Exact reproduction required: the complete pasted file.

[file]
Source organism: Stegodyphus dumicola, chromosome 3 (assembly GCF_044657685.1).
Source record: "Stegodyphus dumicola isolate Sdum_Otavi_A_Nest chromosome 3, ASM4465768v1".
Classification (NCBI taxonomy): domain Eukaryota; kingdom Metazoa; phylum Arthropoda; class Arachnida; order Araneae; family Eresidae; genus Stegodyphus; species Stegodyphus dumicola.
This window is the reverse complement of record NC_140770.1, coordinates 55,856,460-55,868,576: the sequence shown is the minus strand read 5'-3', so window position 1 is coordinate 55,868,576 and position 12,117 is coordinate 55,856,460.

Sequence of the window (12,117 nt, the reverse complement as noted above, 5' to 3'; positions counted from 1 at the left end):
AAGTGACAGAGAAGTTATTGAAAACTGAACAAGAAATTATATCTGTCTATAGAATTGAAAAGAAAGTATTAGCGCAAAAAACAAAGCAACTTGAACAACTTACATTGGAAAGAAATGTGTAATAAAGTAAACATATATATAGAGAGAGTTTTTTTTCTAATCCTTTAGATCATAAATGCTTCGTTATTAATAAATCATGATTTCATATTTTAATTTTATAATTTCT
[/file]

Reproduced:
Source organism: Stegodyphus dumicola, chromosome 3 (assembly GCF_044657685.1).
Source record: "Stegodyphus dumicola isolate Sdum_Otavi_A_Nest chromosome 3, ASM4465768v1".
Classification (NCBI taxonomy): domain Eukaryota; kingdom Metazoa; phylum Arthropoda; class Arachnida; order Araneae; family Eresidae; genus Stegodyphus; species Stegodyphus dumicola.
This window is the reverse complement of record NC_140770.1, coordinates 55,856,460-55,868,576: the sequence shown is the minus strand read 5'-3', so window position 1 is coordinate 55,868,576 and position 12,117 is coordinate 55,856,460.

Sequence of the window (12,117 nt, the reverse complement as noted above, 5' to 3'; positions counted from 1 at the left end):
AAGTGACAGAGAAGTTATTGAAAACTGAACAAGAAATTATATCTGTCTATAGAATTGAAAAGAAAGTATTAGCGCAAAAAACAAAGCAACTTGAACAACTTACATTGGAAAGAAATGTGTAATAAAGTAAACATATATATAGAGAGAGTTTTTTTTCTAATCCTTTAGATCATAAATGCTTCGTTATTAATAAATCATGATTTCATATTTTAATTTTATAATTTCT